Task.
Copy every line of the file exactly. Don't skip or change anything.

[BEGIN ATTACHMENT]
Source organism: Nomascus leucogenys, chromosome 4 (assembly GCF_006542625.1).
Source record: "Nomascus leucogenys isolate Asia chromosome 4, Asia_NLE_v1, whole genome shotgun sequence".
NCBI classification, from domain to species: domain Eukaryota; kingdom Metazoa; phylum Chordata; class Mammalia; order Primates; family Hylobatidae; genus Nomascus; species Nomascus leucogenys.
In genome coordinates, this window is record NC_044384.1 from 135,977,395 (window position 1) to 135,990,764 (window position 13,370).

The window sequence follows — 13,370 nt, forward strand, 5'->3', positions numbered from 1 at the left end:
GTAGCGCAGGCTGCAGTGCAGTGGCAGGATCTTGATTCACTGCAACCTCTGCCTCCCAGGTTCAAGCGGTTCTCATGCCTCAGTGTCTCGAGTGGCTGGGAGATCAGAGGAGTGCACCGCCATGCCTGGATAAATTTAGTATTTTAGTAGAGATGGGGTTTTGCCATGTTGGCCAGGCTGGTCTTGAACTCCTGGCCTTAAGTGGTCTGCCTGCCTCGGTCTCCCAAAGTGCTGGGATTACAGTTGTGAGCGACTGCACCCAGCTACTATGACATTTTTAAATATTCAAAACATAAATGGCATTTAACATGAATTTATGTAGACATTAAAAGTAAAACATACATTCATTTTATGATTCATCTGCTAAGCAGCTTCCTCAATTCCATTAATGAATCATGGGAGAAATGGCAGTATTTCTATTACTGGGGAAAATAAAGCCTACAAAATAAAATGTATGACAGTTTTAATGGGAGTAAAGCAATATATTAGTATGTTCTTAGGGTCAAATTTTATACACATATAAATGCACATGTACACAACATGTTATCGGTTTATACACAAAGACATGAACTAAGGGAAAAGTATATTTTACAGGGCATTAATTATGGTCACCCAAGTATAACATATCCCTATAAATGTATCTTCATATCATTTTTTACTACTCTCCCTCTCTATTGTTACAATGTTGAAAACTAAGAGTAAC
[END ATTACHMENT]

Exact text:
Source organism: Nomascus leucogenys, chromosome 4 (assembly GCF_006542625.1).
Source record: "Nomascus leucogenys isolate Asia chromosome 4, Asia_NLE_v1, whole genome shotgun sequence".
NCBI classification, from domain to species: domain Eukaryota; kingdom Metazoa; phylum Chordata; class Mammalia; order Primates; family Hylobatidae; genus Nomascus; species Nomascus leucogenys.
In genome coordinates, this window is record NC_044384.1 from 135,977,395 (window position 1) to 135,990,764 (window position 13,370).

The window sequence follows — 13,370 nt, forward strand, 5'->3', positions numbered from 1 at the left end:
GTAGCGCAGGCTGCAGTGCAGTGGCAGGATCTTGATTCACTGCAACCTCTGCCTCCCAGGTTCAAGCGGTTCTCATGCCTCAGTGTCTCGAGTGGCTGGGAGATCAGAGGAGTGCACCGCCATGCCTGGATAAATTTAGTATTTTAGTAGAGATGGGGTTTTGCCATGTTGGCCAGGCTGGTCTTGAACTCCTGGCCTTAAGTGGTCTGCCTGCCTCGGTCTCCCAAAGTGCTGGGATTACAGTTGTGAGCGACTGCACCCAGCTACTATGACATTTTTAAATATTCAAAACATAAATGGCATTTAACATGAATTTATGTAGACATTAAAAGTAAAACATACATTCATTTTATGATTCATCTGCTAAGCAGCTTCCTCAATTCCATTAATGAATCATGGGAGAAATGGCAGTATTTCTATTACTGGGGAAAATAAAGCCTACAAAATAAAATGTATGACAGTTTTAATGGGAGTAAAGCAATATATTAGTATGTTCTTAGGGTCAAATTTTATACACATATAAATGCACATGTACACAACATGTTATCGGTTTATACACAAAGACATGAACTAAGGGAAAAGTATATTTTACAGGGCATTAATTATGGTCACCCAAGTATAACATATCCCTATAAATGTATCTTCATATCATTTTTTACTACTCTCCCTCTCTATTGTTACAATGTTGAAAACTAAGAGTAAC